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Improve the experience for many by helping just one

2 minutes read

It's easy to get caught up in the abstract notion of catering to the needs of all people with disabilities. We talk about it in meetings, plan for it in designs and strive to implement it in code. But sometimes, the enormity of the task can feel overwhelming, even paralyzing.

The truth is it's hard to work to talk about helping people with disabilities in the abstract, but it's easier to relate to helping just one person.

Meet Bob.

Bob is someone you know - a regular user of your product. He's the guy who relies on your website every day. Bob appreciates the effort you put into making your website and providing an invaluable service, and when he trips on a snag, he calmly reaches out to your customer support team for assistance.

Bob is a regular user of your product, but not just any user. Bob also has a disability. He's partially blind and relies on a screen reader to use your site.

When you help Bob, you're helping everyone like him, plus thousands of others. It's not just people who are blind and partially blind that use a screen reader.

Yes, the majority of screen reader users are visually impaired. But to say they are the only ones who will benefit from accessibility improvements made on your website would be unwise. According to the WebAIM screen reader survey, about 3.5% of respondents are neither blind nor visually impaired.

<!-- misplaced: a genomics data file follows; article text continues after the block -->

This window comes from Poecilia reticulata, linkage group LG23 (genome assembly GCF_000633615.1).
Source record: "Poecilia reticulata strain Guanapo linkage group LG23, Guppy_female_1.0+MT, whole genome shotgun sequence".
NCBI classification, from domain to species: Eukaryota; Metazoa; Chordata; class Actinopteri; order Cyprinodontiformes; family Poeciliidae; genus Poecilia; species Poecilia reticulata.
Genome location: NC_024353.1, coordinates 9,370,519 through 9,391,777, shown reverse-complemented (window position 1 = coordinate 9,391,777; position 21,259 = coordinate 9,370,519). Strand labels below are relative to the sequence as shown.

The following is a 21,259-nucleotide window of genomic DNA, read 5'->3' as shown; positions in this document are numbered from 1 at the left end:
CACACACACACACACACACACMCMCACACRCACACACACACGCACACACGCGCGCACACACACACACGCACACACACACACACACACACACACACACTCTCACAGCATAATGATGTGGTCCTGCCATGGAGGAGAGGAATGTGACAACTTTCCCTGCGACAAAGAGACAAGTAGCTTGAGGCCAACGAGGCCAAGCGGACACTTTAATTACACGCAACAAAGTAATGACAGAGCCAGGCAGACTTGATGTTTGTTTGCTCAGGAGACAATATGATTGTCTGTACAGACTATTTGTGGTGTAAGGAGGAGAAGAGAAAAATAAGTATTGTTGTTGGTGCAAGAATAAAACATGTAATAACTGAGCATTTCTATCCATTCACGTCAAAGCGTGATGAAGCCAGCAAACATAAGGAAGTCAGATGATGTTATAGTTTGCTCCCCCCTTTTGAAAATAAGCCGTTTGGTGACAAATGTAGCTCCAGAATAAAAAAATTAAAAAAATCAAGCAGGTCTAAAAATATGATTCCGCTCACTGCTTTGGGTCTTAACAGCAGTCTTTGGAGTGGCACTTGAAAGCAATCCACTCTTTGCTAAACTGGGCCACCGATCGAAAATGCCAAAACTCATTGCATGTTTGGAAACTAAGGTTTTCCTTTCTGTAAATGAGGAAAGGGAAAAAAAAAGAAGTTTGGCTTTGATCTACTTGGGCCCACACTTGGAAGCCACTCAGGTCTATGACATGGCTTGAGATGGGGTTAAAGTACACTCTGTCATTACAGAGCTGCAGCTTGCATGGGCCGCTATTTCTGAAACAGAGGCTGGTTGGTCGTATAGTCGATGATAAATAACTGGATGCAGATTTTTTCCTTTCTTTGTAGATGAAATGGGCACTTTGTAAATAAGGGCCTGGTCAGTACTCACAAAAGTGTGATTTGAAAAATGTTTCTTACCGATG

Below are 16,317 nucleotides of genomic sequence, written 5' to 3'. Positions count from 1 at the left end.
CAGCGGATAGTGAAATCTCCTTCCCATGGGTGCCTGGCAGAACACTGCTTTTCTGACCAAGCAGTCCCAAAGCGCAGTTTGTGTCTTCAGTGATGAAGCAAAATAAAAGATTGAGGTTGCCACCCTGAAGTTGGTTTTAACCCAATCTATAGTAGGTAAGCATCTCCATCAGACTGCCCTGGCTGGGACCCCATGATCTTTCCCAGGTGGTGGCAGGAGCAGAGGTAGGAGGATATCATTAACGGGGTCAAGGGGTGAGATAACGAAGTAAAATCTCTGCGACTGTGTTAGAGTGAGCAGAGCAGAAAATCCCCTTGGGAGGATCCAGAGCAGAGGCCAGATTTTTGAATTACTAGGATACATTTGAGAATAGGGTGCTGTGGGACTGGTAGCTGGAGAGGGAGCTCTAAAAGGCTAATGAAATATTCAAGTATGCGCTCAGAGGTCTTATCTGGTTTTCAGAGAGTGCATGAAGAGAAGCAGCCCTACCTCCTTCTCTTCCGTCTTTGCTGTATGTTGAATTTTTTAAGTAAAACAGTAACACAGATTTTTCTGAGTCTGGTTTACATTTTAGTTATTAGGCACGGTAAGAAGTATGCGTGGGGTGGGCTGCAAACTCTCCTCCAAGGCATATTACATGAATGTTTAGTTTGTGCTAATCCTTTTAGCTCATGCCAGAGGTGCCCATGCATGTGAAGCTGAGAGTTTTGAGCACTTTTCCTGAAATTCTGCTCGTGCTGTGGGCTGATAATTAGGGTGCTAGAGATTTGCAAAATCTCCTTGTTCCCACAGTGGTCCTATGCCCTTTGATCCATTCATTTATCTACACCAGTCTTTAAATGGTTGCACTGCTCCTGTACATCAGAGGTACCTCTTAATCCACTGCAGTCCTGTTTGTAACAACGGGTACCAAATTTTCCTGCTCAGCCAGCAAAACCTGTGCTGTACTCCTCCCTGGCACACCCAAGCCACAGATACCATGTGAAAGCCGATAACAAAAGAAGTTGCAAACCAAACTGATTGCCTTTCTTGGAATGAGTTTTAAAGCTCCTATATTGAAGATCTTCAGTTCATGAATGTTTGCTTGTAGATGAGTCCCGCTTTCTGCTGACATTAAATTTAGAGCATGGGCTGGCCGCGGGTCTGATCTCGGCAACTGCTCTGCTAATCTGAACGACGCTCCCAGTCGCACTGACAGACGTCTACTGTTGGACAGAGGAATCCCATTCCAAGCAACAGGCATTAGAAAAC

10% use a screen reader even when they declared they don't have a disability. Think about people with lower literacy, non-native speakers or anybody who prefers to listen to your content.

When you design with Bob in mind, you're not just ticking off compliance boxes or fulfilling a legal requirement. You're actively helping Bob and other people like him who rely on your website.

Remember that by helping him, you're making a meaningful difference in the lives of countless others. By helping one user that you know, you’re already helping hundreds more that you don’t.

Did you enjoy this bite-sized message?

I send out short emails like this every day to help you gain a fresh perspective on accessibility and understand it without the jargon, so you can build more robust products that everyone can use, including people with disabilities.

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